The heirs of Otto Nathan Deutsch and the Moderna Museet
in Stockholm, Sweden have settled a dispute regarding the fate of the painting Blumengarten (Utenwarf) from 1917 by the German expressionist artist Emil Nolde. The artwork disappeared in 1939, following Otto Nathan Deutsch´s flight from Germany to the Netherlands due to Nazi persecution. It resurfaced in the early 1960´s and was acquired in 1967 by then museum director Pontus Hultén on behalf of the Moderna Museet from Galerie Roman Norbert Ketterer in Lugano, Switzerland. In 1961, the German Government paid a compensation to the Deutsch family for the lost artwork which will now be returned by the family.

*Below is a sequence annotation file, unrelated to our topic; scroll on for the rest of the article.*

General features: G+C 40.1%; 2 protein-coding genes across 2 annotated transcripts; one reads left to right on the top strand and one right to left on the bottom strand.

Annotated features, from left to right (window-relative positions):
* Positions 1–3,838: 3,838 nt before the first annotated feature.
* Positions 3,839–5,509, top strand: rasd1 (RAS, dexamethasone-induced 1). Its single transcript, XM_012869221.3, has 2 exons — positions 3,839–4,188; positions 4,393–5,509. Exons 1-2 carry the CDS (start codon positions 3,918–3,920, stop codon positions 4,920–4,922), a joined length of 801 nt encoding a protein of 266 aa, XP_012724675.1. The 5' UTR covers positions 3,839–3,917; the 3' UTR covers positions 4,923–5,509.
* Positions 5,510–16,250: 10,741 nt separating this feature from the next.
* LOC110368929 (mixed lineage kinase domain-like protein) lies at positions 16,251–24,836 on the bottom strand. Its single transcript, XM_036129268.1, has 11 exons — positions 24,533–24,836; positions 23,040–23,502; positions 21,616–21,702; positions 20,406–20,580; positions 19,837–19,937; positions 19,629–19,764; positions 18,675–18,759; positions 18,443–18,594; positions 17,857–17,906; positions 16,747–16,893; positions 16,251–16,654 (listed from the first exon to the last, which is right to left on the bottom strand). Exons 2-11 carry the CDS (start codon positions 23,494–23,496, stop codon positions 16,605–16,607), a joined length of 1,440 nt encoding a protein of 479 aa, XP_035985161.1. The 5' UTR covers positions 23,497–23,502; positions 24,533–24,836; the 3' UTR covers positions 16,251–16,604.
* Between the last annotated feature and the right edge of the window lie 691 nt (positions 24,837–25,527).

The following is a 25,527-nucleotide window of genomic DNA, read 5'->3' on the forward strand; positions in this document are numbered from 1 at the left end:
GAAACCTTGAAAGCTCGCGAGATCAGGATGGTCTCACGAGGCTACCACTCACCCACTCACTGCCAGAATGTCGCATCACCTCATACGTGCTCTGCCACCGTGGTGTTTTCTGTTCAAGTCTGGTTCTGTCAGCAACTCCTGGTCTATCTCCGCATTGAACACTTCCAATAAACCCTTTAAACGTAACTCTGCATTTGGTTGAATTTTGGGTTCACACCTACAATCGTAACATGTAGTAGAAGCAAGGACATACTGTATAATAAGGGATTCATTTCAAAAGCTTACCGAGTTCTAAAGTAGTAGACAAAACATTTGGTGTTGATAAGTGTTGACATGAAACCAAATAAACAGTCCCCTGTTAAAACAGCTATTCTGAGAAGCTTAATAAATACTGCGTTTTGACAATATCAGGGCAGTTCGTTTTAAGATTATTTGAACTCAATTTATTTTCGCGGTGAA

Blumengarten (Utenwarf) is being purchased by a private European collector who will loan the painting to the Moderna Museet for up to five years, after which other seminal expressionist paintings from the early 20th century will be lent to the museum for another five years. Both the Deutsch heirs and the Moderna Museet are satisfied with the outcome of the matter, which was settled under the principles of the 1998 Washington Conference, which calls for a fair and just solution taking all relevant circumstances into consideration.
The Deutsch heirs continue to search for other artworks which were lost due to Nazi persecution. A list can be found at the German Government website www.lostart.de
According to an agreement between the parties concerned no further comment will be made about the settlement.